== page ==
Social Media in Higher Education: What's Working and What's Not


According to the 2017 International Student Survey from Hobsons, there’s a correlation between the successful recruitment of international students and the popularity of a school’s social media channels. And we’re not just talking about Facebook, Twitter and YouTube. Instagram came in third place among the social media channels most used by prospective international students.

Higher education has begun to embrace social media, recognizing that simply having a presence on the most popular social channels is no longer enough. Colleges and universities are under pressure to become active on emerging platforms, such as Instagram and Snapchat, and use new features on existing platforms, such as Facebook Live. They need to take a more sophisticated approach to social contests and hashtag usage. They need to use social media not just for posting, but for listening to their fans and followers.

While colleges and universities are on the right path with social media and understand its importance, higher education as a whole is struggling with social media management. Many make the mistake of joining every social channel and blasting the same content everywhere. Even worse, they leave out the “social” in social media and focus on marketing instead of making connections with people. Another challenge is that high school and college students are often the first ones to use new social media platforms and features, and it can be difficult for schools to keep up with the latest trends.

Higher education institutions that are getting social media right have a few things in common. They aren’t expecting the marketing team to do all the work. Senior leadership is not only supportive of social media, but they’re also heavily involved and prioritize collaboration. Social media channels are chosen strategically based on audience preferences and institutional goals. Social media managers recognize that each channel has its own audience, and they work hard to get to know each audience and build relationships with followers and fans. They also develop and executive comprehensive social media plans and use analytics to measure the results.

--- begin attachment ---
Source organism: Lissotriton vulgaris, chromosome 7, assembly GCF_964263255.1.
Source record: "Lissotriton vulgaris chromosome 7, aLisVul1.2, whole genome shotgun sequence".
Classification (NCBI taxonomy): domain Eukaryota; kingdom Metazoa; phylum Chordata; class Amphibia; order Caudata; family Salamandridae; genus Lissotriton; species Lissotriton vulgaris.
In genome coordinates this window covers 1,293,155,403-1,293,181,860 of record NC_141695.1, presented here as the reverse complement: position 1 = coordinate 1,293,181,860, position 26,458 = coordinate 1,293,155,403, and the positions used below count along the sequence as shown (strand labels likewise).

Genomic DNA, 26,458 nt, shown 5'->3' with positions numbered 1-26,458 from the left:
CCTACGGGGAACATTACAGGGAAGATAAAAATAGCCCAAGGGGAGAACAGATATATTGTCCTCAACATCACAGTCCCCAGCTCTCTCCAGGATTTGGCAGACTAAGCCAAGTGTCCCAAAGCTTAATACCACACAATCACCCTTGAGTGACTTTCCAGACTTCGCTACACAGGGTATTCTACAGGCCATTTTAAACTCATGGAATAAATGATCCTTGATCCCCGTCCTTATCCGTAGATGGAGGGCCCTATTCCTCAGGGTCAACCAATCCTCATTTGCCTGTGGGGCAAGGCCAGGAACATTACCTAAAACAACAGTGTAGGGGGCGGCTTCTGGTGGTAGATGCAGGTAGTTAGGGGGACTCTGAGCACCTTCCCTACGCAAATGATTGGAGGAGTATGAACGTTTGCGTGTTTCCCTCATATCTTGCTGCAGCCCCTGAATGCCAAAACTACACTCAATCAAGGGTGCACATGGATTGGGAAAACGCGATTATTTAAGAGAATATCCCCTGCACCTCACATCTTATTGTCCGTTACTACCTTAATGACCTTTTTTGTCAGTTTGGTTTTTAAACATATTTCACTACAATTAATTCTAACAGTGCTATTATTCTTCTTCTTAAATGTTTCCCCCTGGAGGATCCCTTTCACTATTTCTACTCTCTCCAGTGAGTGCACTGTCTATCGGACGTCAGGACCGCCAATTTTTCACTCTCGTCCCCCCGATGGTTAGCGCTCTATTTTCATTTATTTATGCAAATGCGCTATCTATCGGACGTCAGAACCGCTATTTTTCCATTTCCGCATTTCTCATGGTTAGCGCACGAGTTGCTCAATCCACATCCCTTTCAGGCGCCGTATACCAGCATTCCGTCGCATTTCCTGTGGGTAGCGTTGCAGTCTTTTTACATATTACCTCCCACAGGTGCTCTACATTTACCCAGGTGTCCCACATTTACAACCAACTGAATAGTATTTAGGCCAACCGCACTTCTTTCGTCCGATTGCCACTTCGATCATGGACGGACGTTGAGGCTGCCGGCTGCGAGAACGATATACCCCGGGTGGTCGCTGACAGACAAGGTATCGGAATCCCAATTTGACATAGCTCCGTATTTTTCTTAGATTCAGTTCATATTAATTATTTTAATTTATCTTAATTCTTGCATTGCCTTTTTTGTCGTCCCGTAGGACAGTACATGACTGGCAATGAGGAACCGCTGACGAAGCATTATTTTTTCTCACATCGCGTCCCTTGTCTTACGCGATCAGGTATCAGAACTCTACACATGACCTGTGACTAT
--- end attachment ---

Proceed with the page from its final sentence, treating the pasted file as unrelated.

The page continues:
For example, Princeton University ran a “Snap as You Pack” campaign with a designated hashtag to chronicle student experiences as they packed for school. Princeton had conducted similar campaigns in years past, but research led the school to move the campaign from Twitter and Instagram to Snapchat to maximize engagement. Western Kentucky University has reported great success with Facebook Live. They’ve used professional video crews to capture the school mascot hand-delivering admissions letters to incoming students and dancing at student events. This allowed people to see campus activities in real-time.

These and other social media initiatives in higher education required months of research and preparation, constant monitoring during the campaign, and performance analysis after the campaign. What specific problem are we trying to solve? What goal are we trying to achieve? Who do we want to reach? Who will be responsible for various tasks before, during and after the campaign? What is our strategy? What platforms should be used? What tactics should be used to ensure high levels of engagement? How will success be measured? Does the campaign support the school’s brand? How do we stay within budget?

Social media can play an important role in student recruitment and retention, alumni relations and institutional branding. By taking a strategic, collaborative approach, schools can turn social media into a competitive differentiator and create lasting relationships with students, parents, staff, supporters and the local community.